What’s Your Project #130Wishcasting by Jamie Ridler

My project is designed to encourage people to cultivate the fine art of wishing. On Valentine’s Day 2007, I launched Wishcasting, a blog designed to be a safe haven for wishes, a fertile field in which to plant wish seeds and have them witnessed and tended lovingly. This project was built on the belief that it’s powerful to share your wishes with the world and exponentially so when those wishes are witnessed and encouraged.

There are 2 parts to Wishcasting: sharing and supporting.

Share wishes:
Participants email their wishes in for posting.
The wish can be a sentence, a picture, a poem, a piece of artwork, a list, a collage, whatever form you like.
A wish can be posted anonymously.
The details of a wish don’t have to be revealed.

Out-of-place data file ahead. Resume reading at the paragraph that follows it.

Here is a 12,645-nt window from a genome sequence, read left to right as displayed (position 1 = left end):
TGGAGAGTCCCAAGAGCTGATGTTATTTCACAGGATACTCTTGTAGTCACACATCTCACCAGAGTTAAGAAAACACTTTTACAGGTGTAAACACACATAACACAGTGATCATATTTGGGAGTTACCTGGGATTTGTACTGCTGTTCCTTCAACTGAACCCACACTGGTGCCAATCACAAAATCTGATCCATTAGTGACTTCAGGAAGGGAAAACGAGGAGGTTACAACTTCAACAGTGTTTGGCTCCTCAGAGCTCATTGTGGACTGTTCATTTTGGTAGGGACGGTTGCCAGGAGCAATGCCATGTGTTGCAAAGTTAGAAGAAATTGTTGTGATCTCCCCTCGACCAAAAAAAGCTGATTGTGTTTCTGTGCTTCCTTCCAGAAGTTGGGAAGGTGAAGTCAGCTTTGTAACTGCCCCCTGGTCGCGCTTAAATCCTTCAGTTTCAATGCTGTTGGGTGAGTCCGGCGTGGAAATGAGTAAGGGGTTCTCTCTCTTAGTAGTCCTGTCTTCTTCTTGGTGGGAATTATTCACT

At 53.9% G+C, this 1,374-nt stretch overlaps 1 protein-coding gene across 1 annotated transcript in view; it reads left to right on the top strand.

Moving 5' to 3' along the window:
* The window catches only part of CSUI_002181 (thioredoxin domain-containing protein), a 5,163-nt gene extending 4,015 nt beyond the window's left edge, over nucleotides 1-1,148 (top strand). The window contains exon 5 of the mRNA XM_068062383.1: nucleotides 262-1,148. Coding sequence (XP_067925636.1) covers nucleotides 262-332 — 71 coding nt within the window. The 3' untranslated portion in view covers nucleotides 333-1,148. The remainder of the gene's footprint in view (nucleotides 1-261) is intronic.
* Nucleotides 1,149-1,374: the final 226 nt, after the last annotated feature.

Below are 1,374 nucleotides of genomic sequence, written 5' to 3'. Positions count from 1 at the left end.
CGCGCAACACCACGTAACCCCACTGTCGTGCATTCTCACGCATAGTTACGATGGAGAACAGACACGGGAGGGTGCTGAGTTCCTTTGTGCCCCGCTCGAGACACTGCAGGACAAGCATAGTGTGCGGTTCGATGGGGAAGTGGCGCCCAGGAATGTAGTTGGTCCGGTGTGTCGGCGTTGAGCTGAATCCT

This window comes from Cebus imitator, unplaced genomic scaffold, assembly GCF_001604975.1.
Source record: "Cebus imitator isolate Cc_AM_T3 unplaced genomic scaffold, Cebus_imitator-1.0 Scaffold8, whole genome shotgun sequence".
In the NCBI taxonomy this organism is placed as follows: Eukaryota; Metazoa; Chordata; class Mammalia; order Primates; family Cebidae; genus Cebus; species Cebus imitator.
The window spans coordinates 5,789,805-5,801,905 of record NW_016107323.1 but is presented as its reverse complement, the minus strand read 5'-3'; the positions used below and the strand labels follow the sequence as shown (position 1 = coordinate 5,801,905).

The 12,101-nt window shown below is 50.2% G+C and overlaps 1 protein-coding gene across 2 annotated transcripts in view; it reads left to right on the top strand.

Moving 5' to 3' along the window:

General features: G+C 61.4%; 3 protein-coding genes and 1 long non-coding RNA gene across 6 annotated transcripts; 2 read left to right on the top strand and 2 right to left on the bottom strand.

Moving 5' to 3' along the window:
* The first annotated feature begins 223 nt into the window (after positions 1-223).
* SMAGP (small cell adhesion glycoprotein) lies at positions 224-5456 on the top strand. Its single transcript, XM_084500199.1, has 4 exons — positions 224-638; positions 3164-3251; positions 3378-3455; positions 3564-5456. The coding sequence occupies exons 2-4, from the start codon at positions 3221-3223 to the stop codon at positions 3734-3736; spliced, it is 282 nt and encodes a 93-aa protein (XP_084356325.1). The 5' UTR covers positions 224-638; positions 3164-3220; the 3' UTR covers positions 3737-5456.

Support wishes:
You can support a wish in the comment section by saying "As (insert name ) wishes for her/himself, so I wish for her/him also."
You can add to your commentary, but supporters are encouraged to begin with the above phrase. There is something very special in this simple statement. It carries the weight of trusting and believing in the wisher as well as the wish.

I wish for a virtual explosion of wishes and an ever-growing community of wishers. What do you wish for?

Jamie Ridler
Toronto
Wishcasting
starshyneproductions.blogspot.com
openthedoor.ca

An Interview with Tsia Carson, author of Craftivity — 40 Projects for the DIY Lifestyle

With projects that range from yarn to wood, from found objects to fabric, with contributors from all over the craft spectrum, Tsia Carson has put together a creative lightening bolt — a force of craft. I’m not at all surprised, really. I’ve been a fan of her dynamically charged SuperNaturale.com site for quite some time (and have been fortunate enough to contribute to its Glimmer blog, along with many others, for the last year or so). But the book, Craftivity, takes the whole crafty mission up a notch — it’s inventive, wondrously colorful and full of creative surprises, and I am not alone in singing its praises. I’m really happy and honored to present an interview with Tsia about her new book here at 52projects.com.